China tech crackdown: at least 25 large online tutoring firms closed up shop in 2021
At least 25 large Chinese online education firms closed up shop in 2021 after the government banned for-profit private tutoring, according to data compiled by Chinese research firm 100EC.
Of the companies that disappeared - including firms that saw their founders disappear and those that filed for bankruptcy - nearly half were located in Beijing, according to a recent 100EC report.
27-year-old Juren Education, one of China's oldest tutoring companies, and 16-year-old Wall Street English, one of the world's largest English-language tutors with 3 million alumni and annual enrolments of 180,000 students, were among of the biggest names that closed for business in China last year, following the crackdown.
Do you have questions about the biggest topics and trends from around the world? Get the answers with SCMP Knowledge, our new platform of curated content with explainers, FAQs, analyses and infographics brought to you by our award-winning team.
Two of the tutors, ABC 360 and Landi English, were both owned by Hangzhou Danyue. The police bureau in Hangzhou, capital of eastern Zhejiang province, announced in late August that it had detained the founder of Hangzhou Danyue over "embezzlement" charges.
China off-campus tutoring icon now a live-streaming star
China's crackdown on for-profit tutoring for primary and middle school students led to massive lay-offs and closures in the sector in 2021. Those companies that have survived to carry on with other lines of business have suffered heavy losses in market value and revenue. Surviving operators are scrambling to pivot towards vocational training and non-curriculum classes, such as chess and music, or seeking ventures in new sectors, such as live-streaming.
For the Chinese government, parents' efforts to use training and tuition to differentiate their kids can only be affordable for some in a society of unequal wealth distribution. The growing necessity for private tutoring also represents a disruption to the country's state education system and a hurdle to overcome in China's efforts to create an egalitarian society, analysts say.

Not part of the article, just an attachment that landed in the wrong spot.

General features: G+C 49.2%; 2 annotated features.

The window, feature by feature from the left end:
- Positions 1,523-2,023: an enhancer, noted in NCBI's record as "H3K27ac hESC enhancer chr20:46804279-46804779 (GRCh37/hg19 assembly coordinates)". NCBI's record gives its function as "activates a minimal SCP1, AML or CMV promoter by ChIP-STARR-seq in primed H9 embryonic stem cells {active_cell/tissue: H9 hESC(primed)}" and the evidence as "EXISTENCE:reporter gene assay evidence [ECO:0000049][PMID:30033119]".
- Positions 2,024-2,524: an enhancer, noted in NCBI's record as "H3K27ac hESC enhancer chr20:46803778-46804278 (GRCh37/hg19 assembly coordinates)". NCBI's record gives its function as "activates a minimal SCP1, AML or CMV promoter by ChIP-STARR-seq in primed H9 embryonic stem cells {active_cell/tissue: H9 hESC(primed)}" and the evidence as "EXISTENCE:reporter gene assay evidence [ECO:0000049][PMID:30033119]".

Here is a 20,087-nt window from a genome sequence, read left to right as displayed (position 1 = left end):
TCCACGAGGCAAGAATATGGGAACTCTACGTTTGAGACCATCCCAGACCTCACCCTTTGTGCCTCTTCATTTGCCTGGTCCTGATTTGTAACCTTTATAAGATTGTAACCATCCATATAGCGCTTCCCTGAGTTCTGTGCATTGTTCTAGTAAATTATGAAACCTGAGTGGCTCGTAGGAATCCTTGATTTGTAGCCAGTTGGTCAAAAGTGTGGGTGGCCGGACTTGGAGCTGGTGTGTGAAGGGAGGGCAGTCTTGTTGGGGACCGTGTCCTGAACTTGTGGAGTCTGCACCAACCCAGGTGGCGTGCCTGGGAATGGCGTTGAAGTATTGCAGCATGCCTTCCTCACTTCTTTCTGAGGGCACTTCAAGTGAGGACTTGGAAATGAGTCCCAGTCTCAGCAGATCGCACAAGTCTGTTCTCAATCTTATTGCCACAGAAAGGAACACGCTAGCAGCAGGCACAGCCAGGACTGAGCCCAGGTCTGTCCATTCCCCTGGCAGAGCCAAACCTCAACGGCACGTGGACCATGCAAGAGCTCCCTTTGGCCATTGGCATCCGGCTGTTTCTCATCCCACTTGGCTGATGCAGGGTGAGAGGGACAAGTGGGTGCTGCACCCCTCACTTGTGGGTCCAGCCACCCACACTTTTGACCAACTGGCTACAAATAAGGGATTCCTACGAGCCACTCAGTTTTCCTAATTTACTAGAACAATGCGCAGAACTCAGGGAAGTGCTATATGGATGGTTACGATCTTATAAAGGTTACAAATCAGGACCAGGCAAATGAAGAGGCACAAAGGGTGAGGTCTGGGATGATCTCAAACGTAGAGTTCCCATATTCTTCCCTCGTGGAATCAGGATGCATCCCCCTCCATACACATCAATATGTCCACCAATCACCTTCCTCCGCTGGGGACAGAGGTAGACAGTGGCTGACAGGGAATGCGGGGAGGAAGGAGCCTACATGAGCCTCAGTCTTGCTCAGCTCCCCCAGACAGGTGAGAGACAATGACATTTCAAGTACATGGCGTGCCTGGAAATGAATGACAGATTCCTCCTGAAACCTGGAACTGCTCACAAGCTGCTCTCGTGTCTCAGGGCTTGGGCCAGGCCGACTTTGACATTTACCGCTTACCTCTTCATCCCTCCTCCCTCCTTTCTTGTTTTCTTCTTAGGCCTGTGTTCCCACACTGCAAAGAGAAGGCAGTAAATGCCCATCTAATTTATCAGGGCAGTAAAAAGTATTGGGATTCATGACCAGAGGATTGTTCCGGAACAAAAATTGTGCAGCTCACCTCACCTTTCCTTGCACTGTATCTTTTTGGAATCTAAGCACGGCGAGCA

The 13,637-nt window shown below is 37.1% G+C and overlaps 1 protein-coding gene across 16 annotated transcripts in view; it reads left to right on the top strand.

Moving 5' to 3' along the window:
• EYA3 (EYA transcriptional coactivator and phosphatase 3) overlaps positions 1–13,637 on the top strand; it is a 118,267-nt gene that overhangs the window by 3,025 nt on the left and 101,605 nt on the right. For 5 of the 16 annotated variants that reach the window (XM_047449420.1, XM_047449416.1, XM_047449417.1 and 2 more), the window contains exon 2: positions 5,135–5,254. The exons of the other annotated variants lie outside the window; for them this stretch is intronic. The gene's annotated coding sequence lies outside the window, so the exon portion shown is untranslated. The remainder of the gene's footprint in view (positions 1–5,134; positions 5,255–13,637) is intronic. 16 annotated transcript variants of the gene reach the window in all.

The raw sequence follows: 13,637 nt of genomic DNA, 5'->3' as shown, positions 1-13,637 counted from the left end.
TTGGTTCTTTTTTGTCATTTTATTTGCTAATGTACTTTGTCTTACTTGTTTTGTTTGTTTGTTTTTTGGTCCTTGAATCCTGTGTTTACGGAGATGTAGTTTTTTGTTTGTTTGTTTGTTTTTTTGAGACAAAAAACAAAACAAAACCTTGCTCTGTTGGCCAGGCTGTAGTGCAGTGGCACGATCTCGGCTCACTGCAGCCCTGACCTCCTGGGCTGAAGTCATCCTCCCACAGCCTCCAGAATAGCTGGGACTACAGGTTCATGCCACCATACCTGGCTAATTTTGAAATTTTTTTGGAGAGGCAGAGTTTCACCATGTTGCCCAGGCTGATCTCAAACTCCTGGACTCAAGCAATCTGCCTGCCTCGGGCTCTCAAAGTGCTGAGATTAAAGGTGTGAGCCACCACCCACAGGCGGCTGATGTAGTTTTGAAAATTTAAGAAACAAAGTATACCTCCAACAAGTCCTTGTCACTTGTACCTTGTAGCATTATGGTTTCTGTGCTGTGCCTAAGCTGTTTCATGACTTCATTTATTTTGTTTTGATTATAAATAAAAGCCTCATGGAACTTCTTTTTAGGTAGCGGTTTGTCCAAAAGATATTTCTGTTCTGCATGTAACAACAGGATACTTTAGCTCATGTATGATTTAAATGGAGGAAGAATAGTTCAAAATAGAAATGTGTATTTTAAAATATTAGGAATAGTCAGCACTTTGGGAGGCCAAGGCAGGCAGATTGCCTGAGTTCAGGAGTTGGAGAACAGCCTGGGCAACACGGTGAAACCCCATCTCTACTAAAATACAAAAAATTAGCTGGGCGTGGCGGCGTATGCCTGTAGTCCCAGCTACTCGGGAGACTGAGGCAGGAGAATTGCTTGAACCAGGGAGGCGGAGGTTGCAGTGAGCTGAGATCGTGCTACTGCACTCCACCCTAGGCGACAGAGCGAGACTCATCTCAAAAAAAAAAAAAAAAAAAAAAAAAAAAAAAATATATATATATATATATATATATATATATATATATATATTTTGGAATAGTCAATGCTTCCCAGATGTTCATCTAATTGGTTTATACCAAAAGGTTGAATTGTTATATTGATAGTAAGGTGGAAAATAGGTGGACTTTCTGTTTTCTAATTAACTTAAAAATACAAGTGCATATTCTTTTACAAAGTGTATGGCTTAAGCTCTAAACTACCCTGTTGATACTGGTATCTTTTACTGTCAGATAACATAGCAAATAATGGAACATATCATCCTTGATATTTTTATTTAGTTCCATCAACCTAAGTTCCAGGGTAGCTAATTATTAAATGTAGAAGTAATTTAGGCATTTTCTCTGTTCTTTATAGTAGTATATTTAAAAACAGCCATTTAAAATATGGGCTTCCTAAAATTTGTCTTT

New Oriental Education & Technology Group suspended all its offline and online education classes for kindergarten to the 9th grade, while expanding investments in tuition for college students and the overseas Chinese language market, its founder, chairman and chief executive Michael Yu Minhong wrote in a WeChat post earlier this month. Separately, the company has launched a live-streaming e-commerce platform, focusing on farm products, with the goal of connecting farmers and consumers.
In 2021 the company's market value dropped by 90 per cent, revenue declined by 80 per cent and 60,000 people were dismissed, Yu wrote as he counted his losses. "We paid nearly 20 billion yuan (US$3.1 billion) for tuition refunds, employee dismissals, as well as teaching site lease cancellations."
China reiterates ban on online and offline adverts for off-campus tutoring
In 2020, 100EC data shows that 25 online tutoring firms went out of business, most of which were young start-ups, indicating the sector was very competitive even before the added challenge of increased regulatory scrutiny.
Funding to the sector also plunged last year as investors fled. The online tutoring industry raised 12.8 billion yuan in funding in 2021, 76 per cent down from 2020 when the pandemic gave a boost to the industry by pushing students to take lessons online.
This article originally appeared in the South China Morning Post (SCMP), the most authoritative voice reporting on China and Asia for more than a century. For more SCMP stories, please explore the SCMP app or visit the SCMP's Facebook and Twitter pages. Copyright © 2022 South China Morning Post Publishers Ltd. All rights reserved.
Copyright (c) 2022. South China Morning Post Publishers Ltd. All rights reserved.